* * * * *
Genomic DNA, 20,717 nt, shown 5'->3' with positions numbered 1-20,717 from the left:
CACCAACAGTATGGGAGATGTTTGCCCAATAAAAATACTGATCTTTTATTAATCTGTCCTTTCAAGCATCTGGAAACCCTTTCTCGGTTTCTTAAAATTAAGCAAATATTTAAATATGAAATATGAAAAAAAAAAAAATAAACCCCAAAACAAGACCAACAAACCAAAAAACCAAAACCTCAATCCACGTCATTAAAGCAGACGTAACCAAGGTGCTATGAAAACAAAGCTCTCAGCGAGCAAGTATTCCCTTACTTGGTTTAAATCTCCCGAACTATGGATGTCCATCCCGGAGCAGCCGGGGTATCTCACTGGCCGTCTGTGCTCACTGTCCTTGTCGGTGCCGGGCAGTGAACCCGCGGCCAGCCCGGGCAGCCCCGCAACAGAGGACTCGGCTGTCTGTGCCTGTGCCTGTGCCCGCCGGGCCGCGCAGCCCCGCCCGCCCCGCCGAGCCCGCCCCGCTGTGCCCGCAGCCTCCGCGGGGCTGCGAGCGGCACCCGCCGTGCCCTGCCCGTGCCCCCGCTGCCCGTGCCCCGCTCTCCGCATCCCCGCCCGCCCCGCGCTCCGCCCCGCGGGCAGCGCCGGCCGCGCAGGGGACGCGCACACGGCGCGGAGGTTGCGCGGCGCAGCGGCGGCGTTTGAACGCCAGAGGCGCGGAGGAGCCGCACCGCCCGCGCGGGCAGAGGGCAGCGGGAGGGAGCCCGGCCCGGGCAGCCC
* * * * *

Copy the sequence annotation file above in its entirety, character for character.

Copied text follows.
Genomic DNA, 20,717 nt, shown 5'->3' with positions numbered 1-20,717 from the left:
CACCAACAGTATGGGAGATGTTTGCCCAATAAAAATACTGATCTTTTATTAATCTGTCCTTTCAAGCATCTGGAAACCCTTTCTCGGTTTCTTAAAATTAAGCAAATATTTAAATATGAAATATGAAAAAAAAAAAAATAAACCCCAAAACAAGACCAACAAACCAAAAAACCAAAACCTCAATCCACGTCATTAAAGCAGACGTAACCAAGGTGCTATGAAAACAAAGCTCTCAGCGAGCAAGTATTCCCTTACTTGGTTTAAATCTCCCGAACTATGGATGTCCATCCCGGAGCAGCCGGGGTATCTCACTGGCCGTCTGTGCTCACTGTCCTTGTCGGTGCCGGGCAGTGAACCCGCGGCCAGCCCGGGCAGCCCCGCAACAGAGGACTCGGCTGTCTGTGCCTGTGCCTGTGCCCGCCGGGCCGCGCAGCCCCGCCCGCCCCGCCGAGCCCGCCCCGCTGTGCCCGCAGCCTCCGCGGGGCTGCGAGCGGCACCCGCCGTGCCCTGCCCGTGCCCCCGCTGCCCGTGCCCCGCTCTCCGCATCCCCGCCCGCCCCGCGCTCCGCCCCGCGGGCAGCGCCGGCCGCGCAGGGGACGCGCACACGGCGCGGAGGTTGCGCGGCGCAGCGGCGGCGTTTGAACGCCAGAGGCGCGGAGGAGCCGCACCGCCCGCGCGGGCAGAGGGCAGCGGGAGGGAGCCCGGCCCGGGCAGCCC